November 2, 2017
November 2, 2017
October 13, 2017
October 10, 2017
September 14, 2017
Explore the interactive image of William Bradley’s journal, A Voyage To New South Wales.
Why did Bradley keep this journal?What might we learn from it?
How might our understanding of these events be limited if we examined only this source?
Use The arrival according to Bradley(PDF, 149 KB) to explore one account of the arrival of the First Fleet.
Examine Timeline of rations for the new settlement, 1788-1790.
Why might these records have been kept?
What does this source reveal about life for the new settlers?
Examine the image View in Port Jackson, depicting Eora people fishing from boats. Contrast the food shortages in the First Fleet settlement with the lives of Eora, who had been thriving in this land for a very long time.
What could these first settlers have learned from the local Eora people?
Use Talking about historical documents(PDF, 174 KB), to examine the following primary sources from the new settlement:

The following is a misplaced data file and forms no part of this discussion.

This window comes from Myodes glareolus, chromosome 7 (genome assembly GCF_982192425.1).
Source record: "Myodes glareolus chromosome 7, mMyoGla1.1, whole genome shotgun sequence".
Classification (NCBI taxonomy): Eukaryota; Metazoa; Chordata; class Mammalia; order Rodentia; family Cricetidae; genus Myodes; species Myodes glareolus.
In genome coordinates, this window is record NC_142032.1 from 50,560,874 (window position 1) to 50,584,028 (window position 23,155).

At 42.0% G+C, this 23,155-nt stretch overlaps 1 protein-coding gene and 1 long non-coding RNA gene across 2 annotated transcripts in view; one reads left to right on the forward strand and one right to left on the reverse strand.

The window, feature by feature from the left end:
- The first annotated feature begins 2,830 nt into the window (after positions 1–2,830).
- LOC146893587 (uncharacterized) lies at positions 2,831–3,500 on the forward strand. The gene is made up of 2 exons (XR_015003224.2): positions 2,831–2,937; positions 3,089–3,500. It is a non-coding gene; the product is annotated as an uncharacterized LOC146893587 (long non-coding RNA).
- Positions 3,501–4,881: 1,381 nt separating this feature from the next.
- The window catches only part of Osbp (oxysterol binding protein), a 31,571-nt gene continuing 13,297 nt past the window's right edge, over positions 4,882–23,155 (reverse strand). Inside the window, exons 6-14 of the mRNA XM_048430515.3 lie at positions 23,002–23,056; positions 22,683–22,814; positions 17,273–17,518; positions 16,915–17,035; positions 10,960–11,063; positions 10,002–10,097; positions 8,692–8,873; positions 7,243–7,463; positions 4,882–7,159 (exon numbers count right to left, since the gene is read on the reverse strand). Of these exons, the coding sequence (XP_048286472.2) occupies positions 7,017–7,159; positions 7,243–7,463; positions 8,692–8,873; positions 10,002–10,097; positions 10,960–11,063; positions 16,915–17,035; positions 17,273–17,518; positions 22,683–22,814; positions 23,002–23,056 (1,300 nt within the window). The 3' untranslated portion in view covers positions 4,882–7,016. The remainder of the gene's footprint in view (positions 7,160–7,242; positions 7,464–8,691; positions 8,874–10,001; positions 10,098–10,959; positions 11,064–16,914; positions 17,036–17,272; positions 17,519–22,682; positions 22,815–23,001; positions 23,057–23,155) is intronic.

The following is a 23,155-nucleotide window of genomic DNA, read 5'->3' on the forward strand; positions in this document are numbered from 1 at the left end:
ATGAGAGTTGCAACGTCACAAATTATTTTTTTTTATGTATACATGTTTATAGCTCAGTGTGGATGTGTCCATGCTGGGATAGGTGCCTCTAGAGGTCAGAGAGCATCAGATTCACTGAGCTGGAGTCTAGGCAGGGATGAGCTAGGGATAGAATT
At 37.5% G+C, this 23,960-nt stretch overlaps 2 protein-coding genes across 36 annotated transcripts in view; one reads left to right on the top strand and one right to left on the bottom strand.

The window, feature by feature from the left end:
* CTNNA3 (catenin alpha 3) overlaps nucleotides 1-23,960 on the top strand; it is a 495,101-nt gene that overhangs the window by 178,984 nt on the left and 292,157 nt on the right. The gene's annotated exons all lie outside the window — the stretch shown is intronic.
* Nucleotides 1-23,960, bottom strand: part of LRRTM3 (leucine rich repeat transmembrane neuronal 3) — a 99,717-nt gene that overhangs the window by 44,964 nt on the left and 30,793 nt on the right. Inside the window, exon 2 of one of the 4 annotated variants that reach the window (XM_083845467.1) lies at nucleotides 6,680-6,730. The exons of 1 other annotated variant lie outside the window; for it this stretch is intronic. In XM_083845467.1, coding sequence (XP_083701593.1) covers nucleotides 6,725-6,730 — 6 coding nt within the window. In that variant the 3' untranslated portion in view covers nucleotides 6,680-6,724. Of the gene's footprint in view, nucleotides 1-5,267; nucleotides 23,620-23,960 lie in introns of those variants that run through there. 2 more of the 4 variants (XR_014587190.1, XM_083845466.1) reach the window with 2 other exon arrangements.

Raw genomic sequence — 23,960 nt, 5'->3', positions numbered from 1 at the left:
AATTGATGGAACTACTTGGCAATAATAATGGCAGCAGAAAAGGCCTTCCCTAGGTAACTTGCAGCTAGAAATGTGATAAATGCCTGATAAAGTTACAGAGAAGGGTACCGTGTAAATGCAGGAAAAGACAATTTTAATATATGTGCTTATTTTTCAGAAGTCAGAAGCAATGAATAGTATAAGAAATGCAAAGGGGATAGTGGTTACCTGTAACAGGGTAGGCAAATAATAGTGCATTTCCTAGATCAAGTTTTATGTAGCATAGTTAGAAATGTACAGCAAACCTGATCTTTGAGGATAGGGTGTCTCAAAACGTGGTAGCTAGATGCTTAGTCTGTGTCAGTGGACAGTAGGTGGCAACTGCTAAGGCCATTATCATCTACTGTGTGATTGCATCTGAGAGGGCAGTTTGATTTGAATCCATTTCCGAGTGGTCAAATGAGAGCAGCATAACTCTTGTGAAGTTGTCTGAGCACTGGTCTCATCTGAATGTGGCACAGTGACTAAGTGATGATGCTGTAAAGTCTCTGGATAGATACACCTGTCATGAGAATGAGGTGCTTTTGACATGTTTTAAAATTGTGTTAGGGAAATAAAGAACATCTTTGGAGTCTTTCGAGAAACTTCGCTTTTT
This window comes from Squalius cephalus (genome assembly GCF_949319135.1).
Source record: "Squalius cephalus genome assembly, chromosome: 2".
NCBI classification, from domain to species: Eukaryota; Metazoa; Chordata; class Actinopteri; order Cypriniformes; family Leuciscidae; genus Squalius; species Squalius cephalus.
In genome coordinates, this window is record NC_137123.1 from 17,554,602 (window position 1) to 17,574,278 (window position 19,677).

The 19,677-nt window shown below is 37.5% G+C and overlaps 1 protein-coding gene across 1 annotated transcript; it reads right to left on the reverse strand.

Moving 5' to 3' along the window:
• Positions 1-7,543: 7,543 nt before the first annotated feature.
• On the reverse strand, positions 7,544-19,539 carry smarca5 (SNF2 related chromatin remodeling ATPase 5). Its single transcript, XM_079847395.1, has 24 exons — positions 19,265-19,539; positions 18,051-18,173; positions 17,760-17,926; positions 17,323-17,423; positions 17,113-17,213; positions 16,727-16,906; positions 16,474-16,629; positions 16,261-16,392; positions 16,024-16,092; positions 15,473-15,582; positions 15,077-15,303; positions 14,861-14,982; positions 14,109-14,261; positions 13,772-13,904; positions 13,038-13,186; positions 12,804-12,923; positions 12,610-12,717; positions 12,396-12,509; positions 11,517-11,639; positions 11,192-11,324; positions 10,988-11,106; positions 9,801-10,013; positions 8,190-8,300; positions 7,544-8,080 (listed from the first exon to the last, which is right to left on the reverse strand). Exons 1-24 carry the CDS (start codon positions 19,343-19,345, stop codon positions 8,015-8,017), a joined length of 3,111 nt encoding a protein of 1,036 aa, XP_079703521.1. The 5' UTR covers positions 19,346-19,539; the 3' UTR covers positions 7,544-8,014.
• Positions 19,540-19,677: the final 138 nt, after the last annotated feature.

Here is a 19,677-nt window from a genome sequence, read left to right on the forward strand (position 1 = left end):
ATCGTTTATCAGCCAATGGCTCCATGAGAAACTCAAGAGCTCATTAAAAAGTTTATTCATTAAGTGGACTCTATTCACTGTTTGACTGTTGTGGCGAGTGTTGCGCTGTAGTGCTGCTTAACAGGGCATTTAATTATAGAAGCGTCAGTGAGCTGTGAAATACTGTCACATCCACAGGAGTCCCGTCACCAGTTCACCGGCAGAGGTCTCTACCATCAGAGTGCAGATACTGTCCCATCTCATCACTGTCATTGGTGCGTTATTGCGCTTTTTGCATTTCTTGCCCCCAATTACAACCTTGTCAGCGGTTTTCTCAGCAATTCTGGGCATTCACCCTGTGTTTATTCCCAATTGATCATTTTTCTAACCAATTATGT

Documents from the first settlement 1 (PDF, 119 KB)
Documents from the first settlement 2 (PDF, 91 KB)
Documents from the first settlement 3 (PDF, 116 KB)
September 13, 2017
As a class:
- Students examine the Aboriginal languages map. According to this source, which language group would have observed the landing of the First Fleet?
- Using First Australians 1(PDF, 115 KB) and First Australians 2 (PDF, 134 KB), students explore the impact of the First Fleet’s arrival on the local Aboriginal people.
Using Reading historical images (PDF, 182 KB), students examine images depicting contact between early settlers and local Aboriginal people:
William Bradley’s paintings 1 (PDF, 535 KB)
William Bradley’s paintings 2 (PDF, 527 KB)
William Bradley’s paintings 3 (PDF, 495 KB)
The images could be printed and displayed around the classroom.
Groups could use sticky notes to record their findings.
Students read notes from other groups and add their own observations and questions. (The State Library of New South Wales’ Discover Collections website may provide students with useful background information on William Bradley.)
- As a class, students read Excerpt from the diary of Lieutenant Bradley. Model the deconstruction and analysis of this historical document.
- Ask: Who wrote this account and for what purpose?What events are described here?Why might another person describe the events differently?
What does this account reveal about contacts between settlers and Aboriginal people?